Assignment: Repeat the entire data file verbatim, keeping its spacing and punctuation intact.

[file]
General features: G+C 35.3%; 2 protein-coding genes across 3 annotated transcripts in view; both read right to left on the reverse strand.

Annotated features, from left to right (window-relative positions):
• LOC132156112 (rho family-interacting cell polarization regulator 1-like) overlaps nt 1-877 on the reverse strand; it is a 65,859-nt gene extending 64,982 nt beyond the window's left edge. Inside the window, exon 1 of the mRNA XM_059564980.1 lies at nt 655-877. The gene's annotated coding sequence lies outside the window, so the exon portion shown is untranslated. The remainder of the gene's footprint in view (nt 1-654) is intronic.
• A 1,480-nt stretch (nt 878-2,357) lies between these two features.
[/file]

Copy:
General features: G+C 35.3%; 2 protein-coding genes across 3 annotated transcripts in view; both read right to left on the reverse strand.

Annotated features, from left to right (window-relative positions):
• LOC132156112 (rho family-interacting cell polarization regulator 1-like) overlaps nt 1-877 on the reverse strand; it is a 65,859-nt gene extending 64,982 nt beyond the window's left edge. Inside the window, exon 1 of the mRNA XM_059564980.1 lies at nt 655-877. The gene's annotated coding sequence lies outside the window, so the exon portion shown is untranslated. The remainder of the gene's footprint in view (nt 1-654) is intronic.
• A 1,480-nt stretch (nt 878-2,357) lies between these two features.